Metropolitan News-Enterprise


Friday, February 17, 2017


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State High Court Agrees to Decide Whether Underpaid Worker Can Sue ADP


By a MetNews Staff Writer


The California Supreme Court has agreed to decide whether a worker who claims her employer failed to pay her all of her wages, and then fired her when she complained about it, can sue the company that processed the employer’s payroll.

The justices, at their weekly conference in San Francisco Wednesday, unanimously granted review in Goonewardene v. ADP, LLC (2016) 5 Cal. App. 5th 154. Div. Four of this district’s Court of Appeal ruled in November that Sharmalee  Goonewardene can sue the payroll processor for breach of contract, negligent misrepresentation and negligence, but that claims of wrongful termination, employment discrimination, and violations of the Labor Code were properly dismissed because ADP was not her employer or a joint employer.

The plaintiff sued her employer, Altour International, in April 2012. She alleged that the travel company didn’t pay the overtime she had earned and denied her meal and rest breaks, and discriminated against her based on her Sinhalese ethnicity and Sri Lankan nationality.

In an amended pleading filed in March 2015, she added an Unfair Competition Law claim against ADP, saying it failed to provide her with required documentation. She subsequently attempted, unsuccessfully, to add additional claims against ADP by amendment.

Los Angeles Superior Court Judge William Barry eventually sustained demurrers by both defendants and dismissed the action.

The Court of Appeal, however, in an opinion by Justice Nora Manella, said the last proposed amended complaint stated causes of action against ADP for negligently performing payroll services for the plaintiff’s benefit in an inaccurate and negligent manner.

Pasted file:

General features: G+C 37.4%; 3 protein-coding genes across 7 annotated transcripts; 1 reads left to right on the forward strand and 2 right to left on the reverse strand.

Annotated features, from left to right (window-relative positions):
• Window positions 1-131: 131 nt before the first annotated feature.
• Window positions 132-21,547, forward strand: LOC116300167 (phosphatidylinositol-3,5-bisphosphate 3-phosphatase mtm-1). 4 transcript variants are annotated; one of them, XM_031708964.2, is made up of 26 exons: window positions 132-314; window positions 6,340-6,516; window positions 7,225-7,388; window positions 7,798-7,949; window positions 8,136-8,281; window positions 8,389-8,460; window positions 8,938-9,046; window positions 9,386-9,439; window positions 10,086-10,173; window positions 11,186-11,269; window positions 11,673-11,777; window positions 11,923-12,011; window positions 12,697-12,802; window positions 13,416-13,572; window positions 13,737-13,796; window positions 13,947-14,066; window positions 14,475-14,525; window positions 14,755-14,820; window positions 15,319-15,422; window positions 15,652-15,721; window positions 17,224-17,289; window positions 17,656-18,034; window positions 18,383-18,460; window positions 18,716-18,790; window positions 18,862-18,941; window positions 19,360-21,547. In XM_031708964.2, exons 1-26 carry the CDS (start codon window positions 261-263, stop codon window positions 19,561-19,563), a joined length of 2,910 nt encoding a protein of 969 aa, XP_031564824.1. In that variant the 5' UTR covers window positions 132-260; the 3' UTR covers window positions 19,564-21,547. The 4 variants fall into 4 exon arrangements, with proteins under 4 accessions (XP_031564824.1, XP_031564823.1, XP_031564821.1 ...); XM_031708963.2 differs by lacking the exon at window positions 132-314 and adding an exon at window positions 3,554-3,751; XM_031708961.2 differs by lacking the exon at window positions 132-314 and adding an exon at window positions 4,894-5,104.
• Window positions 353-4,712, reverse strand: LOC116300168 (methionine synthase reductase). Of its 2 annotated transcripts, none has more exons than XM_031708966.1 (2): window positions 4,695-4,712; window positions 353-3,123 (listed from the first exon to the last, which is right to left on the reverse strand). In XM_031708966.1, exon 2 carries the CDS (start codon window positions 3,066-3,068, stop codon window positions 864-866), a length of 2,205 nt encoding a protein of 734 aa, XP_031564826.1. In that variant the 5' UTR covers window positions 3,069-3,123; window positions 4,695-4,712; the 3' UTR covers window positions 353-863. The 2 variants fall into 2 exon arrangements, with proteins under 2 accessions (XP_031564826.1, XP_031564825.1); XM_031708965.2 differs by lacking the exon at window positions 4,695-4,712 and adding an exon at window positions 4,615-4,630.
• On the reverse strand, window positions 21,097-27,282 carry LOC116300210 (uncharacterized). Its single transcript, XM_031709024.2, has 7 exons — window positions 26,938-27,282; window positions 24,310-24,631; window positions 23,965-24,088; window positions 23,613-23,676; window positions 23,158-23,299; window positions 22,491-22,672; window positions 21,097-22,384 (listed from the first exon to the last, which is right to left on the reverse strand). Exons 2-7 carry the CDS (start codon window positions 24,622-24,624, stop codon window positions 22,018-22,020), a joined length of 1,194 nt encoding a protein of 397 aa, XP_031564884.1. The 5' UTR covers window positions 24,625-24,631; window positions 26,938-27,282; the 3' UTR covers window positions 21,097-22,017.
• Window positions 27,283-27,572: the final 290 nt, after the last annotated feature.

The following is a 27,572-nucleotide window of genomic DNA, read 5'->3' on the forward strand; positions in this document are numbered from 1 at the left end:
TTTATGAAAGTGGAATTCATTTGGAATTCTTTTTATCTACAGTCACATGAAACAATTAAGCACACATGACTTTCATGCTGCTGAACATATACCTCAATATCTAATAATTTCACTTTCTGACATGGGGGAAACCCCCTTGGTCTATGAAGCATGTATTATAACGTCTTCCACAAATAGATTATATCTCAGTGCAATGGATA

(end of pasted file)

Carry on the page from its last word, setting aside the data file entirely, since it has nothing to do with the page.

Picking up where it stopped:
The proposed pleading, Manella noted, accuses ADP of having provided statements that failed to contain a breakdown of her hours according to whether she was entitled to straight pay, time-and-a-half, or double time, and did not reflect whether she received meal and rest breaks. She also noted that she did not receive double time compensation when her timecards reflected that she was entitled to it.

If the plaintiff can prove the facts alleged, Manella said, she is entitled to damages for breach of contract predicated on a third party beneficiary theory. The justice also concluded that she can recover for negligent misrepresentation if she can show that her wage statements “contained positive inaccurate assertions that ADP could not reasonably have believed to be true.”

If, as the plaintiff alleges, she only sought additional compensation from her employer after she realized the discrepancies between her own records and those generated by ADP, Manella said, that is sufficient to plead the justifiable reliance element of a negligent misrepresentation claim.

Goonewardene also has pled a professional negligence claim based on breach of a duty of care owed to her as a “creditor beneficiary” of the arrangement between her employer and ADP, the justice said.


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